The Süleymaniye Mosque (Turkish: Süleymaniye Camii) is an Ottoman imperial mosque located on the Third Hill of Istanbul, Turkey. The mosque was commissioned by Suleiman the Magnificent and designed by the imperial architect Mimar Sinan and forms part of the Süleymaniye Külliyesi (Suleimani Complex).
The Süleymaniye Mosque, was built on the order of Sultan Süleyman (Süleyman the Magnificent), and designed by the imperial architect Mimar Sinan. The Arabic foundation inscription above the north portal of the mosque is carved in thuluth script on three marble panels. It gives a foundation date of 1550 CE and an inauguration date of 1557. In reality the planning of the mosque began before 1550 CE and parts of the complex were not completed until after 1557 CE. The Süleymaniye mosque, though similar in magnificence to the preceding structures, asserts Suleyman's historical importance. The structure is nevertheless smaller in size than its older archetype, the Hagia Sophia.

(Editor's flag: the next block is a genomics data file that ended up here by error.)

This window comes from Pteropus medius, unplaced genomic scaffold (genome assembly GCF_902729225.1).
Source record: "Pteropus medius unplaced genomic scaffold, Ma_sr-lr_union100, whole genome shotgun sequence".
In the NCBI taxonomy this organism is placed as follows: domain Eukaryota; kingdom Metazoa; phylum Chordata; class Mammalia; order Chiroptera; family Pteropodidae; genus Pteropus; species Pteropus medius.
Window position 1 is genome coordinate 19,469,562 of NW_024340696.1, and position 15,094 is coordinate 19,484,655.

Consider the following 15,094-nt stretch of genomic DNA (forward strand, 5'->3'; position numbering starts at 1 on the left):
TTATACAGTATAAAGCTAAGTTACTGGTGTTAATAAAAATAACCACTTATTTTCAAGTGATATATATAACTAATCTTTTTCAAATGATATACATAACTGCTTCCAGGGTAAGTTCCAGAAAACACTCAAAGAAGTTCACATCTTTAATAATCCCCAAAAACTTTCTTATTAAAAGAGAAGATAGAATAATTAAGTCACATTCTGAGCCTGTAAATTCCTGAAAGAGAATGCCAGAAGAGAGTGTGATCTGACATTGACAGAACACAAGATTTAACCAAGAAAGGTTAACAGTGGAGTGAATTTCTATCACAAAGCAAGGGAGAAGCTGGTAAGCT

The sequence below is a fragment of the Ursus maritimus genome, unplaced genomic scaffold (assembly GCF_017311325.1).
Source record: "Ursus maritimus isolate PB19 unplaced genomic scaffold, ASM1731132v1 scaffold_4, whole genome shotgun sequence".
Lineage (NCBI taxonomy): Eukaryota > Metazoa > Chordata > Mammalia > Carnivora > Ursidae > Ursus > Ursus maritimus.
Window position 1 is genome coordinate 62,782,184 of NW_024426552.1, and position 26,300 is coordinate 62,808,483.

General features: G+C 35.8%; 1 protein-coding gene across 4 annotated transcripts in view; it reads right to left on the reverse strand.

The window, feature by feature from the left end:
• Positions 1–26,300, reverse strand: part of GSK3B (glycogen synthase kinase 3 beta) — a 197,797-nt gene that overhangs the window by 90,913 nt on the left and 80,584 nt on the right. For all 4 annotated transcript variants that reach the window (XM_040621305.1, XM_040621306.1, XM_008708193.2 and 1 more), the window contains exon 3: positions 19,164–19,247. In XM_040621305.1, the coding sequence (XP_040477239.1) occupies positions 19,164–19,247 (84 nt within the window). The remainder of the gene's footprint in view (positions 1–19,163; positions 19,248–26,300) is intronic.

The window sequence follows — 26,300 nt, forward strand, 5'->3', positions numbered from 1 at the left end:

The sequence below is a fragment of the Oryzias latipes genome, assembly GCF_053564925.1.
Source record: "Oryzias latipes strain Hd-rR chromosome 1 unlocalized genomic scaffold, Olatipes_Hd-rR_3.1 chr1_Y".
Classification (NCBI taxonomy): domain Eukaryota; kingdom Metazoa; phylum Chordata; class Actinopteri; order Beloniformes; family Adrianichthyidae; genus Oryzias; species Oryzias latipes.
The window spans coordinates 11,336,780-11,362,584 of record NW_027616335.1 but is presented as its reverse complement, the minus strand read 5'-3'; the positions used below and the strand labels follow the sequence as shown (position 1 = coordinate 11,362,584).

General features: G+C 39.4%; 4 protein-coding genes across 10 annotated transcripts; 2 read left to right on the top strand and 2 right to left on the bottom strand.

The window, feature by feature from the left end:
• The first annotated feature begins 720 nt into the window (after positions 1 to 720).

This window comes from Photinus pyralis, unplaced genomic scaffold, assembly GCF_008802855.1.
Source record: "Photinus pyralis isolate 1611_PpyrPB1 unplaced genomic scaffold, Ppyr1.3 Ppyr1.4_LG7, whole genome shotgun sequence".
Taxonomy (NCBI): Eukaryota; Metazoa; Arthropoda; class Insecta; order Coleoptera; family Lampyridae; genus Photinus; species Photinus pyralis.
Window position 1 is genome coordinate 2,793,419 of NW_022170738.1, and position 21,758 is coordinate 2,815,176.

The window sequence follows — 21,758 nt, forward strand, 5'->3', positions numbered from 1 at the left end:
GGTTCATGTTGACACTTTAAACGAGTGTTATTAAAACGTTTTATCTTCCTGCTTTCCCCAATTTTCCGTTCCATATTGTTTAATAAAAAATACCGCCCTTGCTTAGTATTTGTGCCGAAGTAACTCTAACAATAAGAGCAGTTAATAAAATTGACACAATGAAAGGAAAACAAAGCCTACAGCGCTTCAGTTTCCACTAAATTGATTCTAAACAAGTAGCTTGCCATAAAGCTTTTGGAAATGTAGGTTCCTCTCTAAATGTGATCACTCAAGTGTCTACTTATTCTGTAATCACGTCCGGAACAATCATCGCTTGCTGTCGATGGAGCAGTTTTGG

The Süleymaniye Mosque was damaged in the great fire of 1660 and was restored by Sultan Mehmed IV. Part of the dome collapsed during the earthquake of 1766. Subsequent repairs damaged what was left of the original decoration of Sinan.